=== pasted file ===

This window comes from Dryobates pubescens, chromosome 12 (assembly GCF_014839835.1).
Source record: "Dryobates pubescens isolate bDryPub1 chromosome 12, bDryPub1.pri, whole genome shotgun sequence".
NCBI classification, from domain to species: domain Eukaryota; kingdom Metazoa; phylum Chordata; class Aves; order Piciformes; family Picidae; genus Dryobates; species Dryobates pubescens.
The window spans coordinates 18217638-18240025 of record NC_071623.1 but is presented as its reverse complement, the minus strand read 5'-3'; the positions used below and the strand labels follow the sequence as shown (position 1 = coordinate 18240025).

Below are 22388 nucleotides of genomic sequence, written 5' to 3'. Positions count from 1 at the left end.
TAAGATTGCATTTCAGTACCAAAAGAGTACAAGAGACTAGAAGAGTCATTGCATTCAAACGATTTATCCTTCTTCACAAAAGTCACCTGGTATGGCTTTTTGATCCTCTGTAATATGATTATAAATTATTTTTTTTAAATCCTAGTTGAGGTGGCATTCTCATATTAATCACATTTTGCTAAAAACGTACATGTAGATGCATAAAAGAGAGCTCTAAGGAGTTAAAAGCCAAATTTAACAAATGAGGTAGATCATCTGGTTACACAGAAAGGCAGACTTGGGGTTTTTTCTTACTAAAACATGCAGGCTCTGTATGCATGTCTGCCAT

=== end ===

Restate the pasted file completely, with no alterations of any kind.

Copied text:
This window comes from Dryobates pubescens, chromosome 12 (assembly GCF_014839835.1).
Source record: "Dryobates pubescens isolate bDryPub1 chromosome 12, bDryPub1.pri, whole genome shotgun sequence".
NCBI classification, from domain to species: domain Eukaryota; kingdom Metazoa; phylum Chordata; class Aves; order Piciformes; family Picidae; genus Dryobates; species Dryobates pubescens.
The window spans coordinates 18217638-18240025 of record NC_071623.1 but is presented as its reverse complement, the minus strand read 5'-3'; the positions used below and the strand labels follow the sequence as shown (position 1 = coordinate 18240025).

Below are 22388 nucleotides of genomic sequence, written 5' to 3'. Positions count from 1 at the left end.
TAAGATTGCATTTCAGTACCAAAAGAGTACAAGAGACTAGAAGAGTCATTGCATTCAAACGATTTATCCTTCTTCACAAAAGTCACCTGGTATGGCTTTTTGATCCTCTGTAATATGATTATAAATTATTTTTTTTAAATCCTAGTTGAGGTGGCATTCTCATATTAATCACATTTTGCTAAAAACGTACATGTAGATGCATAAAAGAGAGCTCTAAGGAGTTAAAAGCCAAATTTAACAAATGAGGTAGATCATCTGGTTACACAGAAAGGCAGACTTGGGGTTTTTTCTTACTAAAACATGCAGGCTCTGTATGCATGTCTGCCAT